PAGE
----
Some of these changes introduced new terms such as arc flash risk assessment to replace arc flash analysis and shock risk assessment to replace shock hazard analysis.
Determining the Arc Flash Risk Assessment and Shock Risk Assessment for electrical devices provides important information to warn of the specific risks associated with an energized piece of equipment. This information is communicated to workers through the use of equipment labels.
In Section 130.5(D) of the 2015 NFPA 70E Standard new requirements for Arc Flash Warning Labels are explained.
Last week I posted a blog about what is driving the adoption of high density fiber enclosures. High density fiber enclosures can help reduce the high cost of real estate. Possibly, one might find themselves with a data center where space is constrained so a high density fiber enclosure can help ease those space constraints. I also said that high density fiber enclosures are used in data centers that are revenue generators because they make it possible to include more revenue-generating active equipment.
So a high density fiber enclosure helps add more equipment to a finite amount of space, but, as they say, there is no free lunch.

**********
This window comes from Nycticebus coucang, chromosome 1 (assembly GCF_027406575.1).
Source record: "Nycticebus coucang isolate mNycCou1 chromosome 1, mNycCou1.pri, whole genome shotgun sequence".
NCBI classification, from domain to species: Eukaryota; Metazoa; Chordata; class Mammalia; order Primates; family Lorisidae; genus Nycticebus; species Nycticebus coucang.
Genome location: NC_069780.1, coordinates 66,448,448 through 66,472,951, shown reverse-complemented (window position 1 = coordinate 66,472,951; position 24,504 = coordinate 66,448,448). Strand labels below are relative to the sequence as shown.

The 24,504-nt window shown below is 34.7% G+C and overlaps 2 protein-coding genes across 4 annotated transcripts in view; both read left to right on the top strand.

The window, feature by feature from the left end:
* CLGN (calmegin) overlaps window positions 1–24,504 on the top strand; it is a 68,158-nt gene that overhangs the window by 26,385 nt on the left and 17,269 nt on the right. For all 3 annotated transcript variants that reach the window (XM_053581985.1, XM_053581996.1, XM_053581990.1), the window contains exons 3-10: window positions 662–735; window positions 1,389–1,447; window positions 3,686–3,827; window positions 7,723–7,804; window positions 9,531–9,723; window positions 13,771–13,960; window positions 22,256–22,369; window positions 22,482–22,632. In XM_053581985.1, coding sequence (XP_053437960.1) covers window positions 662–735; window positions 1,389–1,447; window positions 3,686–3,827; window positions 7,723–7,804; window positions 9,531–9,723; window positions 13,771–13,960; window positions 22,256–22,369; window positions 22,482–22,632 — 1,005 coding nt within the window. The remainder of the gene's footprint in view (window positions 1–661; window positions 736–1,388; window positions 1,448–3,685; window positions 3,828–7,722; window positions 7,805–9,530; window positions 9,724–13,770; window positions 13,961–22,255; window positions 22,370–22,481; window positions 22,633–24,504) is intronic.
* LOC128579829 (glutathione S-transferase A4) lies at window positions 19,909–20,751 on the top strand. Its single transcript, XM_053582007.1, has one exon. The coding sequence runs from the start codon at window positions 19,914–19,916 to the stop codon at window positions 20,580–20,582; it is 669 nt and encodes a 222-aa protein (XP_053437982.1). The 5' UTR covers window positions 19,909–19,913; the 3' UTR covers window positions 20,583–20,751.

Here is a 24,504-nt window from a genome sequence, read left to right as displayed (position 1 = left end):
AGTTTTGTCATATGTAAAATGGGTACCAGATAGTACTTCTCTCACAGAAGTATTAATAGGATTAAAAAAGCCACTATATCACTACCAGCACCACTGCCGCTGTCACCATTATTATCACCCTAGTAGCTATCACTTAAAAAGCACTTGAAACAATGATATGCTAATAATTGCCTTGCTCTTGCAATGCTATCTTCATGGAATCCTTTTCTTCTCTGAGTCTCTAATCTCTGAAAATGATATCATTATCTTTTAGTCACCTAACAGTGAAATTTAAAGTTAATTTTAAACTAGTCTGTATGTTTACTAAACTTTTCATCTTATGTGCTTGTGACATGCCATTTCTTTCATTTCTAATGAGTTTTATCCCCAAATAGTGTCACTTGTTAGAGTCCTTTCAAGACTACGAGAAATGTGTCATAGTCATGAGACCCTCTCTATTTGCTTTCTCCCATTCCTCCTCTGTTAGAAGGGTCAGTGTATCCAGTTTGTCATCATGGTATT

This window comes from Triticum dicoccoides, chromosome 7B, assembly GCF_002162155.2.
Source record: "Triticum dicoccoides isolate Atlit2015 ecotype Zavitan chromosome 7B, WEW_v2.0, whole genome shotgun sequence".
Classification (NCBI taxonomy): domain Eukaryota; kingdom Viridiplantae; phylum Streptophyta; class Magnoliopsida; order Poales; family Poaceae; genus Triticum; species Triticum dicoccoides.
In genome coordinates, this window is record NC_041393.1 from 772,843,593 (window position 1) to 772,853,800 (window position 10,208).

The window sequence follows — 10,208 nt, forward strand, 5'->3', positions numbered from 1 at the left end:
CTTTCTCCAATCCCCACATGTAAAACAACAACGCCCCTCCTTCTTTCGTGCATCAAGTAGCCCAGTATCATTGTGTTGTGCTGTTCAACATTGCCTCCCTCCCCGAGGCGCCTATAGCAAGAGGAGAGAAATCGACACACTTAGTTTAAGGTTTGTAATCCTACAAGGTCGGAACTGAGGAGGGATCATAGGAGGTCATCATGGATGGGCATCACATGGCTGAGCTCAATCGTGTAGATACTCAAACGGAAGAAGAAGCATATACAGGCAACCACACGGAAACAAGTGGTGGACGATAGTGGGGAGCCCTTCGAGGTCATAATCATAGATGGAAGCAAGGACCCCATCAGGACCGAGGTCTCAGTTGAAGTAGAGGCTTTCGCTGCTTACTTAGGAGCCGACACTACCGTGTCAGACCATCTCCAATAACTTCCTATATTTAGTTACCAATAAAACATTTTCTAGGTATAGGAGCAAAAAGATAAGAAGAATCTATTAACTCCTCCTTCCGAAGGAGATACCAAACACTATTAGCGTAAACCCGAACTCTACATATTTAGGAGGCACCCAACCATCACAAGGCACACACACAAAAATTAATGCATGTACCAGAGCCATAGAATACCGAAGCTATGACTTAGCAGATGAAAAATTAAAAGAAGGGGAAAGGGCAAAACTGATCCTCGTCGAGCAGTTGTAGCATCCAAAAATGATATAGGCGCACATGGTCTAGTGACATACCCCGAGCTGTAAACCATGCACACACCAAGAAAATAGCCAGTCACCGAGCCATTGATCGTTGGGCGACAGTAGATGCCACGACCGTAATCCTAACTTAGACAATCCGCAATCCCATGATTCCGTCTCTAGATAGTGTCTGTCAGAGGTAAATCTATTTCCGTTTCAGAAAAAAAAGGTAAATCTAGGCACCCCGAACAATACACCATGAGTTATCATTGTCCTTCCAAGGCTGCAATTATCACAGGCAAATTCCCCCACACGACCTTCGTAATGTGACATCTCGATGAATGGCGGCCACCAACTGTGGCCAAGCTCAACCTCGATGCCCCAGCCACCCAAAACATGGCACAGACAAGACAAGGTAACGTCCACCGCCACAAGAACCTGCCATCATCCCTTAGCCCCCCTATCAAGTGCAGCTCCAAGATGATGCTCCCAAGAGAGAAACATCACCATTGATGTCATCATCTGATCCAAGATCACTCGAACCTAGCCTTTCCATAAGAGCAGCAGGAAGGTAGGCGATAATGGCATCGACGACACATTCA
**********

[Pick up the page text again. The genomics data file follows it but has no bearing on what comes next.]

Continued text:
Real estate is one of the primary reasons that high density fiber enclosures are deployed in the data center. In some parts of the world, real estate is very expensive. One way to save cap ex is to try to use the smallest data center possible. The smaller the data center, the less square area required, and therefore, lower cap ex. This would certainly be the case if one is using a co-lo facility. Of course, a smaller data center also means lower op ex, e.g., less cooling, etc.
Another reason, also driven by real estate, is that the data center’s size is fixed. The data center cannot be enlarged. This might be the situation in dense urban areas where a larger space does not exist. The only way to add more functionality to the data center is to try and find a way to cram in more equipment. Hence, using a high density fiber enclosure.
Another less obvious reason for using a high density fiber enclosure is the trend towards data centers becoming profit centers. Historically, data centers were perceived as a cost of doing business. Depending on the business you are in, that may no longer be the case.
This question is not asked enough by data center designers, owners or managers as they build-out new whitespace. Cabinets are the foundation of the data center’s physical infrastructure, used throughout the life cycle of the facility. IT equipment that runs the applications are contained within them, the cabling that connects the equipment to the users and the LAN/SANs are terminated and managed in them, power is distributed within them, and cooling is channeled through them. They are also the most visible infrastructure element, and how they look and fit together is often an indicator of how a data center is run and managed.
Why then are they frequently taken for granted, simply considered “big metal boxes”? Why isn’t there more emphasis on cabinets being considered an asset that helps reduce operational costs?